There's a fine line between being skeptical and being downright cynical, and when it comes to the idea that the U.S. government will somehow solve all -- or even some -- of the manufacturing industry's problems, I guess you'll have to label me a cynical skeptic. While some political pundits are anticipating a whole new era in Washington now that the Democrats are back in charge of both Congressional houses, frankly I don't see much of anything happening in the next two years to change the basic situation for manufacturers. The supposedly pro-business Republicans accomplished next to nothing in recent years, and I foresee the Democrats following in that grand tradition.
In any event, now that the 110th Congress has officially convened, here's the way I see things going on the political scene for the next year or two:
- The new Congress will take a long and hard look at the loss of manufacturing jobs in the U.S. However, beyond looking at the problems, Congress will do nothing to change the status quo. One manufacturing CEO, while attempting to explain why his company had to lay off thousands of workers, will claim it's the result of a corporate "lean human resources" initiative. Nobody will find that very funny.
- Fuel prices will continue to rise. For a while they'll seem to go down, but they'll stay at a higher level than where they used to be a couple years ago. The new Congress will attempt to blame the high prices on the oil companies, the oil companies will claim the demand exceeds the supply, and meanwhile China will continue to build more and more new cars for their growing middle class. There will be a lot of talk about "alternative energy," but nothing will emerge as a serious alternative to fossil fuels.
- A political action group on the U.S. West Coast will blame global warming on "every single manufacturer in the country," and at least one second-tier politician will sponsor a bill to have manufacturing declared a dangerous and illegal activity. Meanwhile, some members of Congress will propose a "global warming tax" to punish the largest consumers of fossil fuels.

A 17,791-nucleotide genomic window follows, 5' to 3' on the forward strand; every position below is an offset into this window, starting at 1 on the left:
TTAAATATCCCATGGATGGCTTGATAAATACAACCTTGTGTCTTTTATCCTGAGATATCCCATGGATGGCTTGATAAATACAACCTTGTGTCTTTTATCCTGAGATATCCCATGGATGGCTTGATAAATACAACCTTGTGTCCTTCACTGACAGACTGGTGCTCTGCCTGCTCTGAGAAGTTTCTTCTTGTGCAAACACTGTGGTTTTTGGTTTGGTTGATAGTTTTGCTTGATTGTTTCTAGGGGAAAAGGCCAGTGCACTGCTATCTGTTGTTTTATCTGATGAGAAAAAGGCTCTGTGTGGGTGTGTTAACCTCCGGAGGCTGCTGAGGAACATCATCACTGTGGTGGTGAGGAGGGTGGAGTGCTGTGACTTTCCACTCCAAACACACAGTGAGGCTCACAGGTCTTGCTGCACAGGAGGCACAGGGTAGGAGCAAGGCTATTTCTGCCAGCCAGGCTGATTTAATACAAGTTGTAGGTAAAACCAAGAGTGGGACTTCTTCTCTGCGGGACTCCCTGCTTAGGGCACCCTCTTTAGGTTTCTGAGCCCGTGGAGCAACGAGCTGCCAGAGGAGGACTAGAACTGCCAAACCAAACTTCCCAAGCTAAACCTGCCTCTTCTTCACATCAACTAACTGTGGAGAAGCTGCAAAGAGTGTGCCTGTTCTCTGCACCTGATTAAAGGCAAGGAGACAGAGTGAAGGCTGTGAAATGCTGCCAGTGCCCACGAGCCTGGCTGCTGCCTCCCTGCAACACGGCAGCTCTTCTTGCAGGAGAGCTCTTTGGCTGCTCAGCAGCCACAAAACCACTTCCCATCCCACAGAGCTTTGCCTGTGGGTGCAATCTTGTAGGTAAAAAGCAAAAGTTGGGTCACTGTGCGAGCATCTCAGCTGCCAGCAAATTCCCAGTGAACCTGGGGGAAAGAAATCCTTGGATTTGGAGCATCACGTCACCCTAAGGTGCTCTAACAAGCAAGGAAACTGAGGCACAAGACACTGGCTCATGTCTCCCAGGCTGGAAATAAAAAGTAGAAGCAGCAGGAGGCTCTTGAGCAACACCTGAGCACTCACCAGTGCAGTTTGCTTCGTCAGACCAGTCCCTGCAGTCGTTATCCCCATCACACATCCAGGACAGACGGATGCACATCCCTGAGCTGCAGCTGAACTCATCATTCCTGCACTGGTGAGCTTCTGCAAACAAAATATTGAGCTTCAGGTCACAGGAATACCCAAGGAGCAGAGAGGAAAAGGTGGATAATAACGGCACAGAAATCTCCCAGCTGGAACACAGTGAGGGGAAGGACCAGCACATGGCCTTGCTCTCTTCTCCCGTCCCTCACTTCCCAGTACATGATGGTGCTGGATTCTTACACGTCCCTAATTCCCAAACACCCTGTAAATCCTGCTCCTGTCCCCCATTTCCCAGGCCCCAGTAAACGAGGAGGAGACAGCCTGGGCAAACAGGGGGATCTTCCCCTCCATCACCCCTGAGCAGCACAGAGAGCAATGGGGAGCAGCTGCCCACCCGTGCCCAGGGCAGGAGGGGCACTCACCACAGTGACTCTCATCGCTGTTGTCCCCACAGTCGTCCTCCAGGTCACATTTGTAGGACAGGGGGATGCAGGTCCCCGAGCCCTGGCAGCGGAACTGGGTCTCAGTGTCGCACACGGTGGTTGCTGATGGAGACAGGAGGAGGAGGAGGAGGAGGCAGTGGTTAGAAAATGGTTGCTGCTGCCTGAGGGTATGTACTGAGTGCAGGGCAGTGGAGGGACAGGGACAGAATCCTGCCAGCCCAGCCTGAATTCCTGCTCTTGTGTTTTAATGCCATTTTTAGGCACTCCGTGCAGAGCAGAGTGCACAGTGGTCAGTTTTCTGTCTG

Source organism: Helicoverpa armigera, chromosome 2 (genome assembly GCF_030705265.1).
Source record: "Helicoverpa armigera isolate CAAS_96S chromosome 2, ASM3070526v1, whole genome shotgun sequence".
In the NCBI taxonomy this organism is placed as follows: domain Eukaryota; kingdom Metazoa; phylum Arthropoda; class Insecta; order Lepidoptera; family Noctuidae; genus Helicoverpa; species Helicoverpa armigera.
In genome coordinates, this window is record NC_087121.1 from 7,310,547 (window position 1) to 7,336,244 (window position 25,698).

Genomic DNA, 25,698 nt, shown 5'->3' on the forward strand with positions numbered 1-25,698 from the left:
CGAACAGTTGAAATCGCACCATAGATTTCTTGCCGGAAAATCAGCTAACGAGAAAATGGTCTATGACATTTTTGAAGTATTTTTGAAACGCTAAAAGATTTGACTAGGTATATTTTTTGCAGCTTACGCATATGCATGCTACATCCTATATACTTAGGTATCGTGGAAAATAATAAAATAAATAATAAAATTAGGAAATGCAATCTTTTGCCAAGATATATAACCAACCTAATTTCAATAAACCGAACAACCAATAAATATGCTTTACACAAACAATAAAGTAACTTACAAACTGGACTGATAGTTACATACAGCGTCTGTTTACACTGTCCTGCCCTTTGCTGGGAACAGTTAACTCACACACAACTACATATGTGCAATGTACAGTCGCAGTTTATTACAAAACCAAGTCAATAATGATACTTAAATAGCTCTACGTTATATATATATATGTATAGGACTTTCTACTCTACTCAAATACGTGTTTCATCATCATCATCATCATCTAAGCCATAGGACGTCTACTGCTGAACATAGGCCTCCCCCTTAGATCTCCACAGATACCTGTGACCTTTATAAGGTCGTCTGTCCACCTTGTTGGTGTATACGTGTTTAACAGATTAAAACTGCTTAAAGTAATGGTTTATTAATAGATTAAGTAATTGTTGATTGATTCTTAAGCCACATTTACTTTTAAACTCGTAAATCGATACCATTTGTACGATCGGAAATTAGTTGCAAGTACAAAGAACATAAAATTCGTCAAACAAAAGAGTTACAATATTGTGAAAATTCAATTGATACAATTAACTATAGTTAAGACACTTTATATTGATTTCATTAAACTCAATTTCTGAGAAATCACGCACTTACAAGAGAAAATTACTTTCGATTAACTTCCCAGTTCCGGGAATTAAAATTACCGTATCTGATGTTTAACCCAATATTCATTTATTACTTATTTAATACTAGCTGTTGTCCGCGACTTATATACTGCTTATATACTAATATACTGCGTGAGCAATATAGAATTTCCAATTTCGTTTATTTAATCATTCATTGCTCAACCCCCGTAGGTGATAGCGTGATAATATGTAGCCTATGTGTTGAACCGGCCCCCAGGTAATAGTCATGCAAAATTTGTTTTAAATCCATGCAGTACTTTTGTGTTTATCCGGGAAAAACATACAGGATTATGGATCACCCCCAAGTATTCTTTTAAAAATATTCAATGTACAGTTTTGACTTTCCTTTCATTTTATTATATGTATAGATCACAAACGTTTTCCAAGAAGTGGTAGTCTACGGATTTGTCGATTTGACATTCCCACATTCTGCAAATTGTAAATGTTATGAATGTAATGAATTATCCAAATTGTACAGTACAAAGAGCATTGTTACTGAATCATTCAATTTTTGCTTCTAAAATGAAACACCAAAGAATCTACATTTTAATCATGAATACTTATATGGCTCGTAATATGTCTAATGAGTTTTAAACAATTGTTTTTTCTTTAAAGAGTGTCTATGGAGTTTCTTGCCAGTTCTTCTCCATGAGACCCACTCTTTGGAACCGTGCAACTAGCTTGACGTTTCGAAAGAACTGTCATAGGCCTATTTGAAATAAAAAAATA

At least one Rust Belt politician with aspirations for the White House will publicly rail against offshoring on the same day that a manufacturer in his or her home state announces plans to move its assembly base to Asia. The fact that it was the politician's own policies that caused the company to go offshore will go unreported.
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- Regulations governing the manufacture, transportation and disposal of goods will become so hopelessly confused that the government will consider creating a new agency, the Department of Regulatory Regulations, to ensure that all the agencies are in compliance with each other's standards.
- A major metropolitan newspaper will editorialize about "the death of manufacturing" in response to a government report that points to a steady decline in the number of production workers in the U.S. over the past decade. Coincidentally, the following week, that same newspaper will lay off 20% of its staff, prompting an Internet news site to run an item on "the death of major metropolitan newspapers."
- The United States and China will sign an historic trade agreement that promises to "level the playing field" for U.S. manufacturers. As a result of this agreement, absolutely nothing will change. Now that I think about it, though, when you consider how the government has "helped" manufacturers in the past, maybe another "do-nothing" Congress is the best we can hope for.
David Blanchard is IW's editor-in-chief. He is based in Cleveland. Also see Chain Reactions: David Blanchard's new blog about supply chain management.